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Walking George

The Life of George John Beto and the Rise of the Modern Texas Prison System

David M. Horton and George R. Nielsen

Publication Year: 2005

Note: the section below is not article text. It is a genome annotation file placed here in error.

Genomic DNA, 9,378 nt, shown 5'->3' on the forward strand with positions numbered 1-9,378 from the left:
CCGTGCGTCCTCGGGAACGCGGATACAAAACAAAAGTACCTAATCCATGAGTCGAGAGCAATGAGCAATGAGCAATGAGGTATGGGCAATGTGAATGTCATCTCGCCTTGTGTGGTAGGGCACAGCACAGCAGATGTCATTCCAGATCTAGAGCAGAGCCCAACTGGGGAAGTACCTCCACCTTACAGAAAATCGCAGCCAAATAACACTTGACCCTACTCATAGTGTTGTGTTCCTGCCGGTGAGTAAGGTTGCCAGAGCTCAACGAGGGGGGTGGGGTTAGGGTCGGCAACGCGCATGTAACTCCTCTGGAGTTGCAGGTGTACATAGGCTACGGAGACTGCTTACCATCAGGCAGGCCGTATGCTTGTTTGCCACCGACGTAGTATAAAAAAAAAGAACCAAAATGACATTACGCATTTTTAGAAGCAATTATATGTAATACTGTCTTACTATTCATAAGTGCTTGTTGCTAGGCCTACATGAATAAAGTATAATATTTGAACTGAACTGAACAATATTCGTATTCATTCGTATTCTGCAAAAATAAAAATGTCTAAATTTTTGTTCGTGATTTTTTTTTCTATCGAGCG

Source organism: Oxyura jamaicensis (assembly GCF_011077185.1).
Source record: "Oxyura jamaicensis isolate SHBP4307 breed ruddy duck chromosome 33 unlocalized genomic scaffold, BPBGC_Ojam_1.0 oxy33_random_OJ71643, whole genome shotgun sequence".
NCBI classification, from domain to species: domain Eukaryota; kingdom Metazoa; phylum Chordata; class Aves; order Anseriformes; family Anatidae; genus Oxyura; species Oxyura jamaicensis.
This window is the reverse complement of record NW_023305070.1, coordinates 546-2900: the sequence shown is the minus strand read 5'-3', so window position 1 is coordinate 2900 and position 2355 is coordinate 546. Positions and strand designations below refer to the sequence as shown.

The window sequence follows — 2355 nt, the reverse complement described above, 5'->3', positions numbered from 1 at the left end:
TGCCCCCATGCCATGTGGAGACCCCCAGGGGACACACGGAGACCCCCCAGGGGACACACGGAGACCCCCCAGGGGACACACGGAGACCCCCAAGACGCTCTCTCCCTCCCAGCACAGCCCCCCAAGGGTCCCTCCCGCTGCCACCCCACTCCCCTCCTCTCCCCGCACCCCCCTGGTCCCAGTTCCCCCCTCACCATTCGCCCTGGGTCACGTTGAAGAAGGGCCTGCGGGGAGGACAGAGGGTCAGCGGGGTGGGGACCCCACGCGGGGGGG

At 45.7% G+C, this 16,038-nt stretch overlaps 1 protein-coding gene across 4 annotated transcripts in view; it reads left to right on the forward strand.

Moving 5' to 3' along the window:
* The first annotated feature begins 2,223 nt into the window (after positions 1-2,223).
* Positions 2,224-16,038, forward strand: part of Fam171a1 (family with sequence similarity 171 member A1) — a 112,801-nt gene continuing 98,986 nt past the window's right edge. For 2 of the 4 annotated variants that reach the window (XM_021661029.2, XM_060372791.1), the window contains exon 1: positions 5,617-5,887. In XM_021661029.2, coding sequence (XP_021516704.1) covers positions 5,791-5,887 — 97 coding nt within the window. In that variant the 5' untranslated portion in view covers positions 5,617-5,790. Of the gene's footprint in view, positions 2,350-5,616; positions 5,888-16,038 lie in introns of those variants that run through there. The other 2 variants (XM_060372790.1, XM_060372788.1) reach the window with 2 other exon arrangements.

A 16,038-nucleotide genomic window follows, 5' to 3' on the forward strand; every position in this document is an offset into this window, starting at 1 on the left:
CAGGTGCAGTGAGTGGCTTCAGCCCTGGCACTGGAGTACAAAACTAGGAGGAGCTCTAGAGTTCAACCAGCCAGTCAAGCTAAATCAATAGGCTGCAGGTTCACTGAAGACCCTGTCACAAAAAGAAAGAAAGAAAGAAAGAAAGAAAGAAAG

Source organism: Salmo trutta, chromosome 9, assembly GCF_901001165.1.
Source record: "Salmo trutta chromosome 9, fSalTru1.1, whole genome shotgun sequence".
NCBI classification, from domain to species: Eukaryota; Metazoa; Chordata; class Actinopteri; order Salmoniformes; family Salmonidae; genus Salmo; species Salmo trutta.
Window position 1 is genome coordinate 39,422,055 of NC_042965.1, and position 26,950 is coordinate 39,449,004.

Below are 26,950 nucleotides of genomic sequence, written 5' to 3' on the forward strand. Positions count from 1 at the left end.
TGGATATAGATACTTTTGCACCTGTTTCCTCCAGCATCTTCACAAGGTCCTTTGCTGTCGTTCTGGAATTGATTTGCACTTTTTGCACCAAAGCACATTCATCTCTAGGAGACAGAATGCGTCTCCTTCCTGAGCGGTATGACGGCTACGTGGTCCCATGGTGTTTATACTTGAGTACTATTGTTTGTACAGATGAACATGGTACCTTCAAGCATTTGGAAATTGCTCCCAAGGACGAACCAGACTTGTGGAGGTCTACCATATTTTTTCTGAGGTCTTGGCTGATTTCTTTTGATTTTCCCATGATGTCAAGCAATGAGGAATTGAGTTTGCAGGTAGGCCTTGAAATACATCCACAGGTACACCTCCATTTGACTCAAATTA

George John Beto (1916-1991) is best known for his contributions to criminal justice, but his fame is not limited to this field. Walking George , authored by two of his former students, David M. Horton and George R. Nielsen, examines the entire life of Beto and his many achievements in the fields of both education and criminal justice—and how he wedded the two whenever possible. Beto initially studied to become a Lutheran pastor but instead was called to teach at Concordia Lutheran College in Austin, Texas. During his twenty years at that institution he became its president, expanded it into a junior college, racially integrated it, made it co-educational, and expanded its facilities. His successes convinced the administrators of the church to present him with a challenge to revitalize a seminary in Springfield, Illinois. He accepted the challenge in 1959, but after three years of progress, he left the seminary to become the head of the Texas Department of Corrections. Although Beto had no real academic training in corrections and had never served in any administrative position in corrections, he had learned incidentally. During his last six years in Austin, he had served on the Texas Prison Board, a volunteer board that supervised the entire prison system. As a board member he established one of the earliest General Education Development testing programs for prisoners. Fortuitously, his years on the board came during the time when reform of the Texas prisons was the watchword. During his ten-year term as the director of the Texas Department of Corrections, Beto continued the reform program. Most notable were his efforts at rehabilitation of the inmates and his attempt at refining a method of managing prisoners, called the Texas Control Model. He persuaded the Texas state legislature to enact a law requiring state agencies to purchase manufactured goods from state prisons, which tremendously expanded industry and training for inmates. In 1969, at Beto’s urging, the Windham school district for educating inmates became a reality, the first of its kind at any prison in the United States. Beto’s predilection to show up on foot in front of a given Texas prison, at all hours of the day and night, ready for an inspection and tour, earned him the nickname “Walking George.” After retiring as head of the Texas prison system in 1972, he became a professor at Sam Houston State University's College of Criminal Justice until 1991. His leadership and participation propelled it to become the most esteemed program in the country. Beto’s personal force and unique accomplishments defined him as one of the premier American penologists of the twentieth century. This is the first in-depth biography of the man and his contributions.